Beth, with Lee Philips her partner and performer in music, was one of those “extraordinary/ordinary” people with a passion for jazz, a love of life and a dear friend to so many from the Eastern Shore to New Zealand and back. She will be dearly missed, but her memory will live on in those wonderful articles in the Chesapeake Music archives.

John Malin

Op-Ed: Death with Dignity Debate by Robert Bjork

In a recent Spy op-ed, Michael Collins suggested that we need to debate this issue because the proponents of the bill provide personal stories (he calls them tales) that rely on raw emotion to promote these acts and should make us pause before enacting them. In his article he then goes on an emotional journey of his own by using loaded words suicide, killing, and euthanasia to describe this bill and with his own tales of abuse in the Netherlands.

His first sentence in an attempt to explain this act contains the following “….to obtain lethal doses of drugs with which to kill themselves”. A person in this position is not killing themselves they are already going to die very soon. They are choosing to end their lives when, where, and with whom they love. Throughout his article he continuously refers to death with dignity as suicide and even euthanasia.

Medical aid in dying is fundamentally different from suicide:

A person seeking medical aid in dying wants to live but not with the physical or emotional pain that living would require. The person considering suicide has no terminal illness buts want to die.

A person seeking medical aid in dying, is suffering life-ending illness and understand that further treatment is inappropriate and there is no hope for a better outcome. Those considering suicide see no hope but do not recognize their problems are treatable.

People seeking medical aid in dying are deliberate in their request and will often include family in their discussions with their physicians. The act of suicide is secretive and often impulsive without involvement of family, friends, and healthcare professionals.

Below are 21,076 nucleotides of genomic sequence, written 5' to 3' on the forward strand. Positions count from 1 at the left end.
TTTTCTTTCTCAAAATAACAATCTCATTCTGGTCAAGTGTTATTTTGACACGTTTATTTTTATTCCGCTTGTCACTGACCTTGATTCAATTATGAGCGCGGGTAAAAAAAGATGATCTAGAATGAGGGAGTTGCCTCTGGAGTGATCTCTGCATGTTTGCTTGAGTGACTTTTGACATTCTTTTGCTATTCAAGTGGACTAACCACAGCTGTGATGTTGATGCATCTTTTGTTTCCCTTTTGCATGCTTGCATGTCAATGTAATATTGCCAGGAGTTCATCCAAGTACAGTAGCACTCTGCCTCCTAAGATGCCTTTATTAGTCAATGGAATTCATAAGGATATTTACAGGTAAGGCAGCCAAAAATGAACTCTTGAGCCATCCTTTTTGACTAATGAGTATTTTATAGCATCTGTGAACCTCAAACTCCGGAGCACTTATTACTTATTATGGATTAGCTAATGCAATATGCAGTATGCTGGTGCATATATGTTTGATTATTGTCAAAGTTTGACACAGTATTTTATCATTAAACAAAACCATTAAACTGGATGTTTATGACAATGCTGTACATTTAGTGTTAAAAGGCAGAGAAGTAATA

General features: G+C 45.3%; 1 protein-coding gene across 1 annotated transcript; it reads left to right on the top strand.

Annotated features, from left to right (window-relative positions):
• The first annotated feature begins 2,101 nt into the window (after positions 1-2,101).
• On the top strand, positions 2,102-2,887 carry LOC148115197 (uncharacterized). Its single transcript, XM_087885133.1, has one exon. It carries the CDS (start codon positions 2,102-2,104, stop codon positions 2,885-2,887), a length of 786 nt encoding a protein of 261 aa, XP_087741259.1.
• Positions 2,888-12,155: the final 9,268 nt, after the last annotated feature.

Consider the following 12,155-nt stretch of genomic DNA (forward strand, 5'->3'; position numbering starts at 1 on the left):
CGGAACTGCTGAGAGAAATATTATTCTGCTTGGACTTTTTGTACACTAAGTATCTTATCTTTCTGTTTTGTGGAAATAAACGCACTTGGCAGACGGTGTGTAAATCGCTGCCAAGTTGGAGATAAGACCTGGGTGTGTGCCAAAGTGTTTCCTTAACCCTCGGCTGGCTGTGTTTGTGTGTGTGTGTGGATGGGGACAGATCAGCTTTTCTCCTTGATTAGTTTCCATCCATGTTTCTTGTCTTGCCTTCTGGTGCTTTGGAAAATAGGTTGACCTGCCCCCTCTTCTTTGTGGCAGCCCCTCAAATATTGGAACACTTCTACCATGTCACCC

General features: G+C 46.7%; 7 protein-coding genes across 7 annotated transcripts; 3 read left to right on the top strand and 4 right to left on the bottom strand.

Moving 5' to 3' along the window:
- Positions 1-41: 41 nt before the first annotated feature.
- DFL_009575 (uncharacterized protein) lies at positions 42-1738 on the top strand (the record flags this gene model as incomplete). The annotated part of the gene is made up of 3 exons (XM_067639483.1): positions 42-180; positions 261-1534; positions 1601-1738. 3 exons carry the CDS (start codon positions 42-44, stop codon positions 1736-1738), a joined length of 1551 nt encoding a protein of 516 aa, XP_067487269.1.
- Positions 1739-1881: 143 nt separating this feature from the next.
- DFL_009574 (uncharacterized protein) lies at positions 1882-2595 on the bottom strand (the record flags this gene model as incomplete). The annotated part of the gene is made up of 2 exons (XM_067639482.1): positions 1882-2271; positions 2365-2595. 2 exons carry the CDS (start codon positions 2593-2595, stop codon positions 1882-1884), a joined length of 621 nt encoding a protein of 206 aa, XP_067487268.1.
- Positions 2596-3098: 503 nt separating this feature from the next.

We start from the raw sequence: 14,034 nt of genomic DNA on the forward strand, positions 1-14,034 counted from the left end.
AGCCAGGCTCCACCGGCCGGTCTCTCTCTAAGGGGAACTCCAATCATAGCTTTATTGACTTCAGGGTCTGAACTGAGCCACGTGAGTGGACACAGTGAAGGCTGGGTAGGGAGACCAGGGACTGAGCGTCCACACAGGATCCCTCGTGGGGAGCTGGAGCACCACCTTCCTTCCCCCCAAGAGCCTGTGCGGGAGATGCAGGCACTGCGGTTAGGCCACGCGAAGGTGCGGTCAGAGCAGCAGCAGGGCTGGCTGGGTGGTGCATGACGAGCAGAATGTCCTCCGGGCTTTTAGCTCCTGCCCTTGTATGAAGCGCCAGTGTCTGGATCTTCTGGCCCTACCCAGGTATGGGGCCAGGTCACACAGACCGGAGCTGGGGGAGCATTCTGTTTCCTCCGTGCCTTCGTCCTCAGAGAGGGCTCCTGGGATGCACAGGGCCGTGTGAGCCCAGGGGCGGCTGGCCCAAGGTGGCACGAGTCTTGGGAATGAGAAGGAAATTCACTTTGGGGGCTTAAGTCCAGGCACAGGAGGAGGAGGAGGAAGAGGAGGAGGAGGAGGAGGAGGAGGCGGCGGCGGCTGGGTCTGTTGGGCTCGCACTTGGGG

Equating medical aid in dying with euthanasia is hypocritical. Euthanasia is commonly a lethal injection given by a third party. It is frequently done without the consent or approval of the patient. The bill in the Maryland General Assembly does not allow euthanasia.

Mr. Collins also talks about Doctors violating the Hippocratic Oath. I assume he means the often quoted “do no harm”. Are Doctors doing no harm when they make decisions about treatment based on their expertise alone followed by pushing patients into dangerous treatments that have no hope of improving a person’s life or even prolonging their life? I believe doctors need to obtain a sense of the patients own priorities before discussing treatment options.

Doctors should not be the final arbitrator in this decision it should be up to the person to make that choice.

One of the major components of this bill is that before a Doctor can prescribe a lethal dose of medicine the Doctor must provide the patient with a complete picture of all their end of life options including pain and symptom management, hospice, Voluntarily stopping eating and drinking, declining or stopping life-sustaining treatment, palliative sedation, as well as medical aid in dying.

I don’t disagree with Mr. Collins in that the end of life medical treatment provided in this country needs to be fully debated and thought about. This includes reexamining what medical professionals are taught in medical school.